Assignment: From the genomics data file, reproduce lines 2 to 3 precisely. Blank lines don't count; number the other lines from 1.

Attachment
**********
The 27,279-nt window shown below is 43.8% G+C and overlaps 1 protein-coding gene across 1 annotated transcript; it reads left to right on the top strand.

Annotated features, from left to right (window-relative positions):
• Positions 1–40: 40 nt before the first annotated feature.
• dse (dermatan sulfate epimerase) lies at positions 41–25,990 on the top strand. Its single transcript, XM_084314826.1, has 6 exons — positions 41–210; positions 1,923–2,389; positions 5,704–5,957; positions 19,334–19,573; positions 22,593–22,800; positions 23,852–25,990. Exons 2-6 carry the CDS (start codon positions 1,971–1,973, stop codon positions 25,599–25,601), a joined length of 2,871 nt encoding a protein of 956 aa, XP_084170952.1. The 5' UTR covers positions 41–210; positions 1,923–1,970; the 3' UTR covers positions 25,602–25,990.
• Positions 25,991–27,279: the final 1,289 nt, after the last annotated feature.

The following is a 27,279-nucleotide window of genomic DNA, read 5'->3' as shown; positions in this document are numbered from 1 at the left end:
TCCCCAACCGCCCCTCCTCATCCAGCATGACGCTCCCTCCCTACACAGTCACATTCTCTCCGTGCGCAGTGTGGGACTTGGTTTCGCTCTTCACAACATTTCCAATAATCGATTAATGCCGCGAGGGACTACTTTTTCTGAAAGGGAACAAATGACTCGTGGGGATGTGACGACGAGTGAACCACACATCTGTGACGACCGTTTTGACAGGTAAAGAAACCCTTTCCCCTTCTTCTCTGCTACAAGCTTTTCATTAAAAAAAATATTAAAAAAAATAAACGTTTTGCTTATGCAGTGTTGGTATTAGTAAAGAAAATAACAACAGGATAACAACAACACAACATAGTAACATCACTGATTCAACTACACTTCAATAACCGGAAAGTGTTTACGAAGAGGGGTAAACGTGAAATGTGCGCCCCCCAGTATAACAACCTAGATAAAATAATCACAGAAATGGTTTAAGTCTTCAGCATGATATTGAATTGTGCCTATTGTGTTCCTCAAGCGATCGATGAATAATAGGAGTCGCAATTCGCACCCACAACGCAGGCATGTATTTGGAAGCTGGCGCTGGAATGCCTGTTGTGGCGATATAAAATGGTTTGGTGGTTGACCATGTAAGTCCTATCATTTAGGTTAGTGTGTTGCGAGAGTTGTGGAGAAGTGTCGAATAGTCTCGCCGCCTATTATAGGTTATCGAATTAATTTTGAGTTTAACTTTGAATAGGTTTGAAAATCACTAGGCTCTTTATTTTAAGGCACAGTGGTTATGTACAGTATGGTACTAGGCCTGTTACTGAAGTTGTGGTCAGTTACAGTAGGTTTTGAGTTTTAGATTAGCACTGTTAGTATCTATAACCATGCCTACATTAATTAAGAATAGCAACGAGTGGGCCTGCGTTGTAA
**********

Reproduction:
Annotated features, from left to right (window-relative positions):
• Positions 1–40: 40 nt before the first annotated feature.